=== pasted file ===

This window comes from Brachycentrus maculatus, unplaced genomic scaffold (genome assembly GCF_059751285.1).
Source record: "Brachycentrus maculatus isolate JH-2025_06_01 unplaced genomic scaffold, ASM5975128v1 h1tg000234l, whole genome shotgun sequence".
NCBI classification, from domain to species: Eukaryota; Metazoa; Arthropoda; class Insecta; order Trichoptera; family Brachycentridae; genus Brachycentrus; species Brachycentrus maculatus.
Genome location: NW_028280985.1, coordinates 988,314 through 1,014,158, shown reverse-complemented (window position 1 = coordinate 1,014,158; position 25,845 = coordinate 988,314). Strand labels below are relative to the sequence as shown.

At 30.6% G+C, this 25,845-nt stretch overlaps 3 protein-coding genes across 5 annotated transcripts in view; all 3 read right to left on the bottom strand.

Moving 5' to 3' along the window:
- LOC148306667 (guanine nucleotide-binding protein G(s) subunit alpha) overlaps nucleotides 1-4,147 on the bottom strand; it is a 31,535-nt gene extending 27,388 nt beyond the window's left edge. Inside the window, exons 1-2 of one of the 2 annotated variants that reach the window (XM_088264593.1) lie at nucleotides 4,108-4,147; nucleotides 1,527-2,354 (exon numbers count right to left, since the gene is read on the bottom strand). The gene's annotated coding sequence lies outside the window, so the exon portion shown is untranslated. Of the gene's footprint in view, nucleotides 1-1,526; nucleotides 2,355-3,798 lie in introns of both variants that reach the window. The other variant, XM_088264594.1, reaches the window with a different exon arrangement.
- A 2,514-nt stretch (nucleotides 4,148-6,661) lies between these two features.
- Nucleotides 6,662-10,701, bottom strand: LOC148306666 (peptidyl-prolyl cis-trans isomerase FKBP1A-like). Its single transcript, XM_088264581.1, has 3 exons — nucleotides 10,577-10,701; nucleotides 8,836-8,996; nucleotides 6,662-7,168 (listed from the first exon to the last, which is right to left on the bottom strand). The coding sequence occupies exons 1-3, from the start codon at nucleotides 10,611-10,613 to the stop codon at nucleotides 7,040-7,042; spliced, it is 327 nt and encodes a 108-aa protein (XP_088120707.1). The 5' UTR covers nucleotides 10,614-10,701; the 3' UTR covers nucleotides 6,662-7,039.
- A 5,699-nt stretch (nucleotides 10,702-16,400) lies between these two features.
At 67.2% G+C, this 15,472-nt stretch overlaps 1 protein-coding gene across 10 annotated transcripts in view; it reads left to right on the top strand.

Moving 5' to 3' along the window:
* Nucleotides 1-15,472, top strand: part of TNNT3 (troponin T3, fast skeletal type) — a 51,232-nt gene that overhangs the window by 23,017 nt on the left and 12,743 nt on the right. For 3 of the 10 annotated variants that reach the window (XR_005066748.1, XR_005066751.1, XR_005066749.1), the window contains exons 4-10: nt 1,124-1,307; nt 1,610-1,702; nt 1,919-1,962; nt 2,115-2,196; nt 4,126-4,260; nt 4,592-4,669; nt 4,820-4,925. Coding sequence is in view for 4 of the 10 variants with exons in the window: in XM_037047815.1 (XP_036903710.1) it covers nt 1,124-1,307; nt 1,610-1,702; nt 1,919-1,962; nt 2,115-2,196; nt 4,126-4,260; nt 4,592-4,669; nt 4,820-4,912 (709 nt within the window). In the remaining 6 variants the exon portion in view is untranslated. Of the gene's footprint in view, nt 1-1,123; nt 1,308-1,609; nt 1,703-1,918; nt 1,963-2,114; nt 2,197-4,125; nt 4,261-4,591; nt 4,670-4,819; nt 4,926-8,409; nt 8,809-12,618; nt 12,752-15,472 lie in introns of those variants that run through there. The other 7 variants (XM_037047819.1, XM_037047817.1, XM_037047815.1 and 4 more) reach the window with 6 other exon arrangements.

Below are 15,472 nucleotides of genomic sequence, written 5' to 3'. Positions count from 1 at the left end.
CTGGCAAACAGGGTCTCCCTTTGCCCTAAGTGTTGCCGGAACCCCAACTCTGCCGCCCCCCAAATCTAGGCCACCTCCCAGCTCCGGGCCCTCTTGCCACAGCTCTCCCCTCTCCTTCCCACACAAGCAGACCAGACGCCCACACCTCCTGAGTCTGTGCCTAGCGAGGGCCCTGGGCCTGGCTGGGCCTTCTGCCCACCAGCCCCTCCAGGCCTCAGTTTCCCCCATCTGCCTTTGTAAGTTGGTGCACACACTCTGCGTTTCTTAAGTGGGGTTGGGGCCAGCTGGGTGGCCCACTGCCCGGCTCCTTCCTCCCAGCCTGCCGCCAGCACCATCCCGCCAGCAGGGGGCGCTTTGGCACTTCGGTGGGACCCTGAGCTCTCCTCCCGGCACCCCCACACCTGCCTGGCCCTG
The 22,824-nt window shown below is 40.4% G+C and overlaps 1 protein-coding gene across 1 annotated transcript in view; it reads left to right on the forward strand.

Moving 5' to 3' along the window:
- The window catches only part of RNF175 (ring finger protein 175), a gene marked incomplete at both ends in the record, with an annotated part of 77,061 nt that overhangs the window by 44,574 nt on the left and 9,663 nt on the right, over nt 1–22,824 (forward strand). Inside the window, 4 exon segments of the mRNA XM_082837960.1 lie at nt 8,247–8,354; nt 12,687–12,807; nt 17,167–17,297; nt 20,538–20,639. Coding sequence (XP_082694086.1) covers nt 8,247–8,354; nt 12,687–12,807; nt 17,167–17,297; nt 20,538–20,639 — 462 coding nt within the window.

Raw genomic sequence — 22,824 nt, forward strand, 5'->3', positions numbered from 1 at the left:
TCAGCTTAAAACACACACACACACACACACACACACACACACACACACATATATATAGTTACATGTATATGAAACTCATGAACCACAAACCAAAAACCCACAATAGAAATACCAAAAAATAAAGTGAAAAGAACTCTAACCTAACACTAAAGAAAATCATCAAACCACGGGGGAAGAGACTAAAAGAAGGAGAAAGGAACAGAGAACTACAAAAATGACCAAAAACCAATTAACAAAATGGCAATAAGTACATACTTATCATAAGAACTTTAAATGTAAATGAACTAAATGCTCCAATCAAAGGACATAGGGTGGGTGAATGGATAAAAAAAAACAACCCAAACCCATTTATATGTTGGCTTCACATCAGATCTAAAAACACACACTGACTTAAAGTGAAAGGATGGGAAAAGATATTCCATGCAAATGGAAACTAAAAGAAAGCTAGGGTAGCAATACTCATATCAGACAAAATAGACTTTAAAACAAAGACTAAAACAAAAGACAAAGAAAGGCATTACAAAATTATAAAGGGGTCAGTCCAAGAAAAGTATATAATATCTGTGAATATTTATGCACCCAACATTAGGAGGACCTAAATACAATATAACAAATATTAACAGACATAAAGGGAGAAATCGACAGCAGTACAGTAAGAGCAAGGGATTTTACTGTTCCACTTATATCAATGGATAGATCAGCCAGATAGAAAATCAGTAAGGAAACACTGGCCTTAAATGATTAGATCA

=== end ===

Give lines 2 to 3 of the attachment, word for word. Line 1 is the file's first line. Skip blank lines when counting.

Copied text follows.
Source record: "Brachycentrus maculatus isolate JH-2025_06_01 unplaced genomic scaffold, ASM5975128v1 h1tg000234l, whole genome shotgun sequence".
NCBI classification, from domain to species: Eukaryota; Metazoa; Arthropoda; class Insecta; order Trichoptera; family Brachycentridae; genus Brachycentrus; species Brachycentrus maculatus.